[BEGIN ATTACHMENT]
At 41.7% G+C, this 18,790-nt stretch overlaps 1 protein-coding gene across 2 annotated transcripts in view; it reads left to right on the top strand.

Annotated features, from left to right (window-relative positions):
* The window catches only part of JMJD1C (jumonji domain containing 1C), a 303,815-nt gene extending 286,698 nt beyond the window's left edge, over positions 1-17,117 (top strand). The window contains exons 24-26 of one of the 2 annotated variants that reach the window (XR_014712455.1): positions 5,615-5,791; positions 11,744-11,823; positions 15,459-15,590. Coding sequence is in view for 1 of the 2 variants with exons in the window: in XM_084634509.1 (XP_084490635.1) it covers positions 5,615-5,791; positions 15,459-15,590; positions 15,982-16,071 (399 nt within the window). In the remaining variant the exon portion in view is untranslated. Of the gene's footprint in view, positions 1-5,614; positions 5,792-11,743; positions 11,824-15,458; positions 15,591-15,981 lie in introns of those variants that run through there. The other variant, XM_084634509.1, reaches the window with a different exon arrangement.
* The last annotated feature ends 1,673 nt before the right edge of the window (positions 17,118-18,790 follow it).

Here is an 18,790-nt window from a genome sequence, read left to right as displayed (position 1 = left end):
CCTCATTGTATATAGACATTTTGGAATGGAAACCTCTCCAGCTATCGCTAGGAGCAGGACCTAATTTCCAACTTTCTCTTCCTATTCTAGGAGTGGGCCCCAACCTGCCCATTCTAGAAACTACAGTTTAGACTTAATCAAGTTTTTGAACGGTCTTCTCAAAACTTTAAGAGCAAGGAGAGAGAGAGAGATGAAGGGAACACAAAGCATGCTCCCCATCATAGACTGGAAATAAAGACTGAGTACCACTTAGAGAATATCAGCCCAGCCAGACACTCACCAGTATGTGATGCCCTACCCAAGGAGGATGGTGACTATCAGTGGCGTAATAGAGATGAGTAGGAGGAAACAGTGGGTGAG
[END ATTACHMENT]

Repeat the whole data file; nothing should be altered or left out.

At 41.7% G+C, this 18,790-nt stretch overlaps 1 protein-coding gene across 2 annotated transcripts in view; it reads left to right on the top strand.

Annotated features, from left to right (window-relative positions):
* The window catches only part of JMJD1C (jumonji domain containing 1C), a 303,815-nt gene extending 286,698 nt beyond the window's left edge, over positions 1-17,117 (top strand). The window contains exons 24-26 of one of the 2 annotated variants that reach the window (XR_014712455.1): positions 5,615-5,791; positions 11,744-11,823; positions 15,459-15,590. Coding sequence is in view for 1 of the 2 variants with exons in the window: in XM_084634509.1 (XP_084490635.1) it covers positions 5,615-5,791; positions 15,459-15,590; positions 15,982-16,071 (399 nt within the window). In the remaining variant the exon portion in view is untranslated. Of the gene's footprint in view, positions 1-5,614; positions 5,792-11,743; positions 11,824-15,458; positions 15,591-15,981 lie in introns of those variants that run through there. The other variant, XM_084634509.1, reaches the window with a different exon arrangement.
* The last annotated feature ends 1,673 nt before the right edge of the window (positions 17,118-18,790 follow it).

Here is an 18,790-nt window from a genome sequence, read left to right as displayed (position 1 = left end):
CCTCATTGTATATAGACATTTTGGAATGGAAACCTCTCCAGCTATCGCTAGGAGCAGGACCTAATTTCCAACTTTCTCTTCCTATTCTAGGAGTGGGCCCCAACCTGCCCATTCTAGAAACTACAGTTTAGACTTAATCAAGTTTTTGAACGGTCTTCTCAAAACTTTAAGAGCAAGGAGAGAGAGAGAGATGAAGGGAACACAAAGCATGCTCCCCATCATAGACTGGAAATAAAGACTGAGTACCACTTAGAGAATATCAGCCCAGCCAGACACTCACCAGTATGTGATGCCCTACCCAAGGAGGATGGTGACTATCAGTGGCGTAATAGAGATGAGTAGGAGGAAACAGTGGGTGAG